I often end up dancing and shaking my ass and waving my arms in the air a lot because they don't need my guitar on the verses hardly at all.

It's super fun to just get up and party like a rock star during your own performances.

And it's so much easier!

Then there's the beautiful duo arrangement that I have been touring with for the past two years.

Music producer Rob Genadek brings a stripped down drum kit with electronic triggers that give a beats-in-the-house vibe to my shows.

Playing as a duo with Rob's drums and his excellent backing vocals is a revelation for me musically. 

The songs are made important by the way they are arranged in the duo.

And when I play with Rob Genadek I am playing up to his standards of excellence.

He has no patience for inaccuracies in my guitar work.

He has no patience for fumbling around between songs.

He has no patience for poorly delivered stories between songs, or poorly delivered lyrics during songs.

When I am on stage with Rob G I am bringing the best I got to give.

If Rob ain't happy nobody's happy and only if the music is great is Rob happy.

So, my solo residency every Wednesday is like playing my same show after the bottom has dropped out.

It's like playing my same songs with nobody there to save me.

I can watch the people in the audience at this small Underground Music Cafe.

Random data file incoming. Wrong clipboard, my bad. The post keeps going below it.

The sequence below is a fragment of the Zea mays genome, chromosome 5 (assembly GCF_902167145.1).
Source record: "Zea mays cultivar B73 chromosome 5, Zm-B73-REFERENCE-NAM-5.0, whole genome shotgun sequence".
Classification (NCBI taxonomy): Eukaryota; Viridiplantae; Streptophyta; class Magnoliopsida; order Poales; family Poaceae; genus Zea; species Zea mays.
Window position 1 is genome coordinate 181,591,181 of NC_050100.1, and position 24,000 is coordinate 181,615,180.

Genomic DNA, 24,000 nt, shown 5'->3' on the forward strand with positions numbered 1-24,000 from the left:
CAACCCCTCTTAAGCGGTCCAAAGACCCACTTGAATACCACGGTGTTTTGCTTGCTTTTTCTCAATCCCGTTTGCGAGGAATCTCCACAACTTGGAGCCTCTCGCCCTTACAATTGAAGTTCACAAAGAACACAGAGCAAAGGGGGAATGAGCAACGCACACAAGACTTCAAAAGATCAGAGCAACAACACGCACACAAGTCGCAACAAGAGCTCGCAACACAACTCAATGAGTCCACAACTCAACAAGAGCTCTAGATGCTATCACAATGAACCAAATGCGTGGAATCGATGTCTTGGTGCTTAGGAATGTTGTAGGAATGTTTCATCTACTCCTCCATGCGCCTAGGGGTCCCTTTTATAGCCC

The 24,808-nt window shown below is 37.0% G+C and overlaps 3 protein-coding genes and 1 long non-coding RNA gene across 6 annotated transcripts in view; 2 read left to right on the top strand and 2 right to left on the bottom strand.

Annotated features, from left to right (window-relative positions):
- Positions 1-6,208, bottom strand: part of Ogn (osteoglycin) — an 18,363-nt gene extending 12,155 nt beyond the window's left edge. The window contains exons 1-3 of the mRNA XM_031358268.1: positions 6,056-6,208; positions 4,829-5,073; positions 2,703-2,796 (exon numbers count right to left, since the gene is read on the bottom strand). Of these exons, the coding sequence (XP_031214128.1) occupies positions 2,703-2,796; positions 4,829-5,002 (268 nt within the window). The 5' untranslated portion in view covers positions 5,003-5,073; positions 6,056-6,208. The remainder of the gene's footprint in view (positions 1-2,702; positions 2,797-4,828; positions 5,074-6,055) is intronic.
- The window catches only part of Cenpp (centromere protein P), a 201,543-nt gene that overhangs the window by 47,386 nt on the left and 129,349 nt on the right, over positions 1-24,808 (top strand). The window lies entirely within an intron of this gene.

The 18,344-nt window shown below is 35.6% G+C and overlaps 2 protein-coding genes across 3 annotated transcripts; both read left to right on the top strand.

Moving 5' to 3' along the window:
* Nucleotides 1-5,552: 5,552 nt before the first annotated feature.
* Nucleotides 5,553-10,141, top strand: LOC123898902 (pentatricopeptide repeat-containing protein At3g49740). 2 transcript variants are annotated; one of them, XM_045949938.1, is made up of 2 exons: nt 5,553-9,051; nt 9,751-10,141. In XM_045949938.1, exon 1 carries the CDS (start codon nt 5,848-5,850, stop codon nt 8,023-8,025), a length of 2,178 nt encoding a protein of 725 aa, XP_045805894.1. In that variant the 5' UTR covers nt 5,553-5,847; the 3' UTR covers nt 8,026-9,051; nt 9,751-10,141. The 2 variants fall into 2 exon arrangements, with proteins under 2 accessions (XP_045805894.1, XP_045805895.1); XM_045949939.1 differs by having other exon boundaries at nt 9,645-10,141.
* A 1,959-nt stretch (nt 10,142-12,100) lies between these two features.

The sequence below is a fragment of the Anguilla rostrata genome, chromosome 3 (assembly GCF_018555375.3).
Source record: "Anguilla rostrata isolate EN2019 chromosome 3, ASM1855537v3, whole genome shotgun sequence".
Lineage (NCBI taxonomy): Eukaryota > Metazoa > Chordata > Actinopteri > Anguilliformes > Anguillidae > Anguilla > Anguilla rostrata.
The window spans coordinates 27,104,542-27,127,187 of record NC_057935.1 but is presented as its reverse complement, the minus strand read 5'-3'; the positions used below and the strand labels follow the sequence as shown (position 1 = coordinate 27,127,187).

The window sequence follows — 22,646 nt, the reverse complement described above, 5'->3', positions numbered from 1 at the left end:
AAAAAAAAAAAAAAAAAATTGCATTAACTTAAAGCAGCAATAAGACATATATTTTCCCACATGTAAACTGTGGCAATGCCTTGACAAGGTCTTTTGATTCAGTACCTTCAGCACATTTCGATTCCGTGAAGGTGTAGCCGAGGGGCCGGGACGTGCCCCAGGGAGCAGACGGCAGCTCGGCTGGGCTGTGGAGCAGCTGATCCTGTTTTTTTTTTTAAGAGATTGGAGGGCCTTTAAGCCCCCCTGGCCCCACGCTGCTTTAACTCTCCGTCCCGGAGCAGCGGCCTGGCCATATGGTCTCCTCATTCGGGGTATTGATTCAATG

The lights on the small stage are not blinding. I see everyone perfectly.

I have just played every night for a month as the duo.

I was cheered on to do many encores on those nights.

We were all in Holy communion those nights.

I am excruciatingly aware of what the shows can mean..to me..and to the listeners.

Can I bring what I know is the way and the truth and the light when I play solo every week at the Underground?

Is it possible?

There are things I can still control.

I can continue to be precise in my storytelling, to be accurate and concise in the delivery of the songs.

I can bring the same burning intensity to the words, the same driving determination to the grooves.

There is a lot more to distract me and there is very little to support me in doing a performance at this level of Belief.

The casual nature of the situation, playing for only a tip jar in a place with a fairly low expectations vibe, is not easy to rise above.

And I don't want to rise above, I want to bring everyone in the house with me!

Can she do it?

Stand and deliver.

Stand and deliver.

Comments

Cindy April 12, 2018 @02:31 pm
After experiencing your first performance in Feb. @underground, we became captivated with your musical presence. We listened to your CD while you were gone on your tour. Last night, we hung on every word of your stories, they are richer in word choice. Thank you. I was a vocal music major in my other life, so your musicality is so appreciated. Now I get to read your book and you continue to be courageous.
Vernon. norwood April 12, 2018 @12:31 pm
Well said --!!!